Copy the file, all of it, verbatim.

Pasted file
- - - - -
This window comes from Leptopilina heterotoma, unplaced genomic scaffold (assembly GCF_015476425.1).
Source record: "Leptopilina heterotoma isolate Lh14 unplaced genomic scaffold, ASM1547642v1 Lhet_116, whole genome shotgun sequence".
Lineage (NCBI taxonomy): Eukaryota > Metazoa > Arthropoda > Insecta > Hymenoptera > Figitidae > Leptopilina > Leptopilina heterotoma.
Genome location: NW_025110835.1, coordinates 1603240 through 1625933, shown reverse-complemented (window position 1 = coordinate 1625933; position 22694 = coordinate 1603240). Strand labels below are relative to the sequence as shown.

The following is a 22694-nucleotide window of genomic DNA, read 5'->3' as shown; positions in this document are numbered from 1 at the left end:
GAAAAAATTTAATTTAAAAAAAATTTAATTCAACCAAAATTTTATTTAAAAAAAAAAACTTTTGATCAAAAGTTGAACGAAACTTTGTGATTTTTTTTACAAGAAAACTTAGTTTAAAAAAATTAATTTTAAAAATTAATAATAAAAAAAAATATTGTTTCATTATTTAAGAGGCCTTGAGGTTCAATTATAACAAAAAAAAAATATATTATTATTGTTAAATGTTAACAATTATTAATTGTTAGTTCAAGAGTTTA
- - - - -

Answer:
This window comes from Leptopilina heterotoma, unplaced genomic scaffold (assembly GCF_015476425.1).
Source record: "Leptopilina heterotoma isolate Lh14 unplaced genomic scaffold, ASM1547642v1 Lhet_116, whole genome shotgun sequence".
Lineage (NCBI taxonomy): Eukaryota > Metazoa > Arthropoda > Insecta > Hymenoptera > Figitidae > Leptopilina > Leptopilina heterotoma.
Genome location: NW_025110835.1, coordinates 1603240 through 1625933, shown reverse-complemented (window position 1 = coordinate 1625933; position 22694 = coordinate 1603240). Strand labels below are relative to the sequence as shown.

The following is a 22694-nucleotide window of genomic DNA, read 5'->3' as shown; positions in this document are numbered from 1 at the left end:
GAAAAAATTTAATTTAAAAAAAATTTAATTCAACCAAAATTTTATTTAAAAAAAAAAACTTTTGATCAAAAGTTGAACGAAACTTTGTGATTTTTTTTACAAGAAAACTTAGTTTAAAAAAATTAATTTTAAAAATTAATAATAAAAAAAAATATTGTTTCATTATTTAAGAGGCCTTGAGGTTCAATTATAACAAAAAAAAAATATATTATTATTGTTAAATGTTAACAATTATTAATTGTTAGTTCAAGAGTTTA